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11-22-2017, 08:37 PM   #1
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Discuss - Post your Expired Film here

Quite often I see people asking about old, expired film they have laying around. Will it work, how to shoot/process it and etc. There's a lot of knowledge here on the forums, and this is a good place to put some of it together.

I know I'm not the only one with an ice-box full of expired film. I have a 50 count box of P3200 with about 30 rolls left dated 1991. Part of a 100' roll of Agfa APX 100 from the mid-90s and part of a roll of TriX-Pan, which I got in the mid 90s and the can was already rusted, so I have no idea how old it is. And that's just the start. For the right price, I'll add more in a heartbeat.

These first two shots are from the TriX Pan, shot last week and developed D76 for 10 minutes:





This is from the P3200. 15 years ago I could shoot it at 3200 and get a usable image, a few weeks ago I got nothing at 3200. I shot this at ISO 400 and developed D76 for 10 1/2 minutes.



11-25-2017, 09:47 AM - 1 Like   #2
cpk
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Please see my post #13 at Ancient bulk lots of expired film... - PentaxForums.com.

These photographs were taken on Ilford Delta 3200. I cannot be sure of what ISO setting I used, but I think that they may have been shot at ISO 3200 as they were among the first photographs taken with the frozen film before I discovered the Kodak quotation and the need to test. If this is the case, I was lucky with these two.

Added as an afterthought: I was shooting high speed film outdoors years ago because I like the grain effects. My intimal reaction to these two photographs was that there was too much grain; but having resurrected them for this post, I have to say that I am pleased with both of them.
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Last edited by cpk; 11-25-2017 at 10:19 AM. Reason: Photos didn't show. Later added afterthought comment.
11-25-2017, 01:24 PM   #3
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New film has a base + fog density. You can measure that and see what it is on a film's characteristic curve (around 0.05 density is common). And how clear that base + fog density is will dictate how "black" your blacks are. Films like Delta 3200 naturally have a higher base + fog density compared to say Rollei retro 80S which can produce deep blacks.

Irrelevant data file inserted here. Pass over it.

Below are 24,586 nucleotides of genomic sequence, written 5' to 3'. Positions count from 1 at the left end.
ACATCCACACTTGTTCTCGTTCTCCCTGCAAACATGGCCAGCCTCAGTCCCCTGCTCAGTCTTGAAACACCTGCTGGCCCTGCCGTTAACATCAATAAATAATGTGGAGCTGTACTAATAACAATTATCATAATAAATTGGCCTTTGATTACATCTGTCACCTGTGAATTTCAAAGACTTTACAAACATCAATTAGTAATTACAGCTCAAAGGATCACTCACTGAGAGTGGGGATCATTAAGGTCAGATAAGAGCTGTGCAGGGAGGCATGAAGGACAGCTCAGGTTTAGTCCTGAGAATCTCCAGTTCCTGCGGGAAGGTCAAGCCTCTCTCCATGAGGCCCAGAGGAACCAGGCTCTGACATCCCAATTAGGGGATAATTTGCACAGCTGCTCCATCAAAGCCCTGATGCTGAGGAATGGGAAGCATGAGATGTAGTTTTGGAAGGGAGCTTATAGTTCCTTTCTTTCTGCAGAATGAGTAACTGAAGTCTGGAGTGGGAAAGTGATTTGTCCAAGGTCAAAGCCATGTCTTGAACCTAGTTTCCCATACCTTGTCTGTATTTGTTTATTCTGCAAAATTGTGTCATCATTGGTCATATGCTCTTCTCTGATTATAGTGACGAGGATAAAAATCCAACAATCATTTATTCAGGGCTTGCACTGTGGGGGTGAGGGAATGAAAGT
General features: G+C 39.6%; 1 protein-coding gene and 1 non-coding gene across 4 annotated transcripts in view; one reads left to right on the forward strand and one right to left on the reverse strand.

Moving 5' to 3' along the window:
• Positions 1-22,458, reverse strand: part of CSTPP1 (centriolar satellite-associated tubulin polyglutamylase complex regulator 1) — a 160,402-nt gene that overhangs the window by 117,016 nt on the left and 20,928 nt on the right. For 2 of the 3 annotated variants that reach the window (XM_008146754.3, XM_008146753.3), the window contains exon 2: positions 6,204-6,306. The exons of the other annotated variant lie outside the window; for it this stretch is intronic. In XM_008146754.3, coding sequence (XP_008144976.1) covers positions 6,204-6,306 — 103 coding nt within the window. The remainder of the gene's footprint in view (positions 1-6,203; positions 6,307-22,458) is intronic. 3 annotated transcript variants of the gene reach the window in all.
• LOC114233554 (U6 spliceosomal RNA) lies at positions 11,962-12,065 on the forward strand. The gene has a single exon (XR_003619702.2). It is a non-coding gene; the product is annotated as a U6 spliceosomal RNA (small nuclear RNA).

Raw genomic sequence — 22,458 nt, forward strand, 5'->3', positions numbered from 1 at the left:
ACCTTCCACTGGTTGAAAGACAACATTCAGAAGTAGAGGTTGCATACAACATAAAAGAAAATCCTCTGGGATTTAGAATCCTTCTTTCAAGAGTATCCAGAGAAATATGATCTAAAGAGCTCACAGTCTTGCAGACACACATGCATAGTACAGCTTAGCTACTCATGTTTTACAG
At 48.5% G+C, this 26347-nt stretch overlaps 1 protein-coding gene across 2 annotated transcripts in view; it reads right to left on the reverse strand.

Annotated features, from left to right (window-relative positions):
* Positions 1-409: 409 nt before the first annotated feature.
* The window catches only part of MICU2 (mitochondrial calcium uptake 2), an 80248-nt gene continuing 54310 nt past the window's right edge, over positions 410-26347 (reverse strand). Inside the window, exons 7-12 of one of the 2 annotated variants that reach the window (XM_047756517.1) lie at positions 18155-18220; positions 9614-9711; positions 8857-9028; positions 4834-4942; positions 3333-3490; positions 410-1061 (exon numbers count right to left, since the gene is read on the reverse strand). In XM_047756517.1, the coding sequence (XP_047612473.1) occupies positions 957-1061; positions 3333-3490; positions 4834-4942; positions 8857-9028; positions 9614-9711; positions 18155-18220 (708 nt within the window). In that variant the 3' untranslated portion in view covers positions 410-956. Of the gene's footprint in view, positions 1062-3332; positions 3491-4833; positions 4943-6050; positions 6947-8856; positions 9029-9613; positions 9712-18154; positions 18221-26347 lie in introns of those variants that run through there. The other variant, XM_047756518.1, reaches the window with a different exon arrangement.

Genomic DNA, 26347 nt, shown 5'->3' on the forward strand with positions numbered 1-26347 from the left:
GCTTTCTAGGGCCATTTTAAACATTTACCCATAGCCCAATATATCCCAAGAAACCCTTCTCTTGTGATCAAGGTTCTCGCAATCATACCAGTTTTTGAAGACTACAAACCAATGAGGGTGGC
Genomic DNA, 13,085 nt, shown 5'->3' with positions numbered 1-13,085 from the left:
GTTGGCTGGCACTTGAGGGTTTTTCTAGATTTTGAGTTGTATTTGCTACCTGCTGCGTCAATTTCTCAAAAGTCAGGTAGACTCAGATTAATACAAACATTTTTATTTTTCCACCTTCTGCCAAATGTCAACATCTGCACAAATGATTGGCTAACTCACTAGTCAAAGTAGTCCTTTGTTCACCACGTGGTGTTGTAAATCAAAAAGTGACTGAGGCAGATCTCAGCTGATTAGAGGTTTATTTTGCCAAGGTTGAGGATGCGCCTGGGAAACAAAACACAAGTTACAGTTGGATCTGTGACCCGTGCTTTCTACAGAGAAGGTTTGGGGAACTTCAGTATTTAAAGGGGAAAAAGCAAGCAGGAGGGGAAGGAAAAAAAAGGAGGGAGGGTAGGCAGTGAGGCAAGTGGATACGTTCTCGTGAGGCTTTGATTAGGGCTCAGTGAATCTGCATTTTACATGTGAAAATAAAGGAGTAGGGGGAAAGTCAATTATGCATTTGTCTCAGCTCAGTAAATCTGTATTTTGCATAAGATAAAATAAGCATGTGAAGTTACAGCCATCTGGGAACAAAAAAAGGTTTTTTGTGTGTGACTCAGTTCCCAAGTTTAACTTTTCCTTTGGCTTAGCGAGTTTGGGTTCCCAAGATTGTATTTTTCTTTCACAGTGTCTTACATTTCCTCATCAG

As background radiation increases the base + fog density of the film, your blacks will become more gray. Increasing exposure won't do anything about that but will push your high values up and hopefully make them "whiter" if it's still in the film's range. Once you start getting over 0.1 base + fog density, the contrast quality of film can be noticeable. From my limited expired film experience, my faster Delta 3200 fogged over much faster than my slower film.

Last edited by tuco; 11-28-2017 at 10:59 AM.
11-29-2017, 08:19 PM   #4
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Here's a couple from a 100' roll of Agfa APX 100 purchased mid-90s. This was always my favorite black and white film. I was sad when the company stopped making it and I'll be more-so when I run out. (I know it's available again, but it's a different company and emulsion)

Currently I'm using Cafenol-C to develop my film, which is what is depicted in the first photograph.





---------- Post added 11-29-2017 at 09:21 PM ----------

QuoteOriginally posted by cpk Quote
Please see my post #13 at Ancient bulk lots of expired film... - PentaxForums.com.

These photographs were taken on Ilford Delta 3200. I cannot be sure of what ISO setting I used, but I think that they may have been shot at ISO 3200 as they were among the first photographs taken with the frozen film before I discovered the Kodak quotation and the need to test. If this is the case, I was lucky with these two.

Added as an afterthought: I was shooting high speed film outdoors years ago because I like the grain effects. My intimal reaction to these two photographs was that there was too much grain; but having resurrected them for this post, I have to say that I am pleased with both of them.
I like the grain in these, especially the second shot. I think it adds to the photo.

01-14-2018, 06:46 PM - 1 Like   #5
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The following two shots are from the same 100' roll of film, Kodak Plus-X 125, which expired sometime in the 90s. The first was developed in D76, the second I developed in Caffenol-C-L stand developing for 45 minutes. The difference in grain is amazing for such an old film.





Both were shot with my LX, the first with the A 24-50 and the second with the FA 77.
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